- Latex Tails: Molded latex is sometimes used as a tail material. It can be molded into scale shapes, and gives a more lifelike impression than fabric, particularly when poured or otherwise affixed onto a neoprene backing. Some of the earliest tails available on the market were made of the same type of latex used in latex clothing, however, these tails went out of production when the company owner died. The material has very little elasticity, which renders the tail difficult to get on and off. Many mermaids cannot use latex due to allergies, and mermaids who specialize in children's parties or other events where a tail may be touched often stay away from this material for that same reason.
- During the later part of the 2000s and up through about 2012-2013, partial tin-cure latex or tin-cure silicone spread over a neoprene or neoprin base became popular, due to the increased realism of the tails and the relatively low cost of materials (tin-cure tails generally retail around US$300–600). This proved problematic, however, as tin-cure silicones and latexes are not skin-safe materials. Effects over overexposure include "skin, respiratory, kidney and liver damage. Repeated or prolonged contact with the preparation may cause removal of natural fat from the skin resulting in non-allergic contact dermatitis and absorption through the skin. Prolonged and repeated skin contact may cause irritation and possibly dermatitis. Prolonged, repeated, or high exposures may cause weakness and depression of the central nervous system." Some of these ailments have been recorded by mermaids who have tails containing tin-cure materials, although this evidence is anecdotal. Tin-cure tails also degrade with prolonged exposure to water; the silicone becomes soft and white while peeling away from the neoprene on which it rests. It is currently advised[by whom?] that those who are considering making or purchasing tin-cure tails do so with extreme caution and at their own risk. Tin-cure tails have historically not been allowed in aquariums featuring live fish or other sea life, due to the chemicals leaching from the tail into the water and causing potential harm to the aquarium's ecosystem.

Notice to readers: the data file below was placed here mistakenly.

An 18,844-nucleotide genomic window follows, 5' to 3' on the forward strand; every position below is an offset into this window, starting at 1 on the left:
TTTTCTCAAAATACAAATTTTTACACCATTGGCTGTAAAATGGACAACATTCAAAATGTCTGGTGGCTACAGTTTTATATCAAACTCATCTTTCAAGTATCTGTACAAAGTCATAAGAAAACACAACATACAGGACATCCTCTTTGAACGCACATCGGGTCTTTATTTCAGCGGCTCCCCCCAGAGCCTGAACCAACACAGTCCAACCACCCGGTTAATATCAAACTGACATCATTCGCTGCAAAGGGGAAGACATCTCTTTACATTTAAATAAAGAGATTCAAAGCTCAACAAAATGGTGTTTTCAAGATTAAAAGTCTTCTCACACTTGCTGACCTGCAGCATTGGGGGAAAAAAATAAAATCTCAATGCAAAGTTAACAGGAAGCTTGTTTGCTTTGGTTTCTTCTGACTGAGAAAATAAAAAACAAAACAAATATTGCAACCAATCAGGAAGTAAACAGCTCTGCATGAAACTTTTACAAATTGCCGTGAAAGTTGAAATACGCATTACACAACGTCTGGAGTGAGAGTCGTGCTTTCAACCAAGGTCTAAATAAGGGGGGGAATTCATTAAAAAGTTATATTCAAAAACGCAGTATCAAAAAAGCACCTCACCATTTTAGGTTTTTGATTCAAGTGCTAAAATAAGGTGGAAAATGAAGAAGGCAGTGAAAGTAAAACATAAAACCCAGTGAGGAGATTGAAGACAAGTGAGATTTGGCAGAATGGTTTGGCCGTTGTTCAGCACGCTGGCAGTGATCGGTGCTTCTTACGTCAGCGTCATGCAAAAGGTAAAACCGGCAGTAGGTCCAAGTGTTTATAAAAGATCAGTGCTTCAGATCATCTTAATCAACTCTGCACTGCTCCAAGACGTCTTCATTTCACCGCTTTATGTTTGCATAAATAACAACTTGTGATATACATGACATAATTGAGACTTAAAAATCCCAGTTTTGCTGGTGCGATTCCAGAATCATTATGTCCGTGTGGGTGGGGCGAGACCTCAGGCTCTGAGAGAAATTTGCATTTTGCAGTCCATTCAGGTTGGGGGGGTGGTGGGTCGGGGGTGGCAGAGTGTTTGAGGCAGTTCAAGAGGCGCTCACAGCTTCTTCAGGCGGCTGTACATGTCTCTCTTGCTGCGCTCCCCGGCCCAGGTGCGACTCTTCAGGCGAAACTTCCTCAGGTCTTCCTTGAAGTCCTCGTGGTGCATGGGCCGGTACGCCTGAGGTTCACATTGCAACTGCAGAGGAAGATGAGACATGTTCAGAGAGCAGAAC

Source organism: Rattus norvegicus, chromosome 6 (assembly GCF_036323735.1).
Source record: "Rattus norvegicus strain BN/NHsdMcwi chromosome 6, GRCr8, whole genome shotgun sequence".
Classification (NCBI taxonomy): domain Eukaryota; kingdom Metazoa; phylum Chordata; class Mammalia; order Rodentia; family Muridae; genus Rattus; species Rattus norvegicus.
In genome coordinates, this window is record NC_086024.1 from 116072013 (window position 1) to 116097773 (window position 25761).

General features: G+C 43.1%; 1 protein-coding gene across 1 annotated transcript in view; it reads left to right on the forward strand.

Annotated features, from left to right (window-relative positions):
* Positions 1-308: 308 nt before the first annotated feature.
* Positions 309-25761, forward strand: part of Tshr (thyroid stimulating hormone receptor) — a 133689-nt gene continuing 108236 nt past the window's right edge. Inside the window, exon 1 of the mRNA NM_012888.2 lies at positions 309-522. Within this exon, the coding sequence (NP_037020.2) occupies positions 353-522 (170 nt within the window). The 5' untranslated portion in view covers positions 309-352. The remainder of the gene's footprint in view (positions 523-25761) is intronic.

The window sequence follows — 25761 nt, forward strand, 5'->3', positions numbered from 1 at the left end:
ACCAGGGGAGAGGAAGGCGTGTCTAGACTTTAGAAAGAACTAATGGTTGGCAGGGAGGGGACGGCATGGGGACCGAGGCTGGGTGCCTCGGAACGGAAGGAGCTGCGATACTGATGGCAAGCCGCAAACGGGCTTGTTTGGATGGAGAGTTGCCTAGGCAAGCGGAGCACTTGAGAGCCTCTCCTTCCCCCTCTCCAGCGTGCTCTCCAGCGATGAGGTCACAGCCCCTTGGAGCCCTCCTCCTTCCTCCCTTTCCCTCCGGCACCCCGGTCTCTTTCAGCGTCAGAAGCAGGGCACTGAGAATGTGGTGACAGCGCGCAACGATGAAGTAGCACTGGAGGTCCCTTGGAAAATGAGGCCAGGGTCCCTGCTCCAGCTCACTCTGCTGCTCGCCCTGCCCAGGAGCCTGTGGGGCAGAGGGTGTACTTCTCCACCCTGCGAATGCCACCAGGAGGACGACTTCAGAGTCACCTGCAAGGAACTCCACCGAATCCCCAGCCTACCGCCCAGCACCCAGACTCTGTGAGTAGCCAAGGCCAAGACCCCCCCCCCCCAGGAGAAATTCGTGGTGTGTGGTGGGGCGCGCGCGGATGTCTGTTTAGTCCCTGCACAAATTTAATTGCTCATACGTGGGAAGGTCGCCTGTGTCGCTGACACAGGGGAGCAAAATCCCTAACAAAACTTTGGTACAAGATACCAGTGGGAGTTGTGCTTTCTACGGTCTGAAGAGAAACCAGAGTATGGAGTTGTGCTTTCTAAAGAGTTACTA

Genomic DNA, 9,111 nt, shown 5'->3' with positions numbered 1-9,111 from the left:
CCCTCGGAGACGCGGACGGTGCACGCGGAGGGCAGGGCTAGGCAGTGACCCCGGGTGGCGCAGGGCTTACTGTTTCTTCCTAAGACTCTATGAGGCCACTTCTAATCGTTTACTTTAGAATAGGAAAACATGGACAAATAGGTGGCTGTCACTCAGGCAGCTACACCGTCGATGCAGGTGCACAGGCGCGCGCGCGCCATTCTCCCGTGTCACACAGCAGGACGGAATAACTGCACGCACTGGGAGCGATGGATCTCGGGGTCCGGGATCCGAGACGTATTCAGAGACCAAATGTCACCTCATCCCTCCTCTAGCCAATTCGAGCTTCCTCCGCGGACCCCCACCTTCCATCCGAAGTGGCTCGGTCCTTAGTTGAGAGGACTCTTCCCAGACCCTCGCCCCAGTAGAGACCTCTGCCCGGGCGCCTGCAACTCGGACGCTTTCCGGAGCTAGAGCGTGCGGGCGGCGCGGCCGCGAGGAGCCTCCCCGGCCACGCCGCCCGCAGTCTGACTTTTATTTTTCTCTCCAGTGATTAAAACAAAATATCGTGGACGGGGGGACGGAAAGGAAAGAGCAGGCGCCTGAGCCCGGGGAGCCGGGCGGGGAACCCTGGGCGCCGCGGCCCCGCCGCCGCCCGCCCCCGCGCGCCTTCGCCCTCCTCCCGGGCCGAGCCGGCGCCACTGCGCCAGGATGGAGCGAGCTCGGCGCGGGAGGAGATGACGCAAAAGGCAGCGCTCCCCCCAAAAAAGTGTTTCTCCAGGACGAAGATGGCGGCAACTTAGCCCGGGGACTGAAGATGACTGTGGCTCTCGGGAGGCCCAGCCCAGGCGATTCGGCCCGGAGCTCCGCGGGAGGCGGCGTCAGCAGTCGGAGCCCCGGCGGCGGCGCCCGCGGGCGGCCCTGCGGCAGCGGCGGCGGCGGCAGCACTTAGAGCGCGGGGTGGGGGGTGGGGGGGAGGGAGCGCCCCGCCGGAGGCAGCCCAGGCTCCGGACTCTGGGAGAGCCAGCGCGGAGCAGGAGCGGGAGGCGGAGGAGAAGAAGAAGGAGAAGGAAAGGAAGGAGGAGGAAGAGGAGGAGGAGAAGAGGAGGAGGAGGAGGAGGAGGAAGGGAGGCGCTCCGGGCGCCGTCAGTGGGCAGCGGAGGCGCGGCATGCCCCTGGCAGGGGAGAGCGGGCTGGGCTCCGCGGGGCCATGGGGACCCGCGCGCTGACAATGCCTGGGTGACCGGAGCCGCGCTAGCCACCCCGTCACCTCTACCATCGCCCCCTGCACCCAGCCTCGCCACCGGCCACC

- Silicone Tails: Currently, silicone rubber tails (also known as platinum-cure silicone tails and Dragonskin silicone tails, after a silicone brand name) are the most popular and most expensive tails on the market. In addition to being relatively lifelike and durable, silicone tails are skin-safe and inert in most environments once cured. Neutral buoyancy in the water allows for ease of sinking and natural-looking swimming, although they are quite heavy (25-60 lbs) out of the water. Colors and patterns are only limited by the designer's imagination, and if produced properly, paint or pigment does not chip off the tail. The material has excellent elasticity, allowing relative ease in getting in and out of the tail, and fitting snugly once on. Silicone is slip-resistant and grips the skin, which results in less tail slip or gapping during vigorous swimming. It is rare to find silicone tails for less than US$1000, even used, and their prices increase with the amount of extra detail, color, and number of fins added. Silicone tails can costs many thousands of dollars. Mermaid Linden's tail is reported to have cost over US$10,000. Due to the expense and heavier weight involved, platinum-cure silicone tails are not recommended for beginners.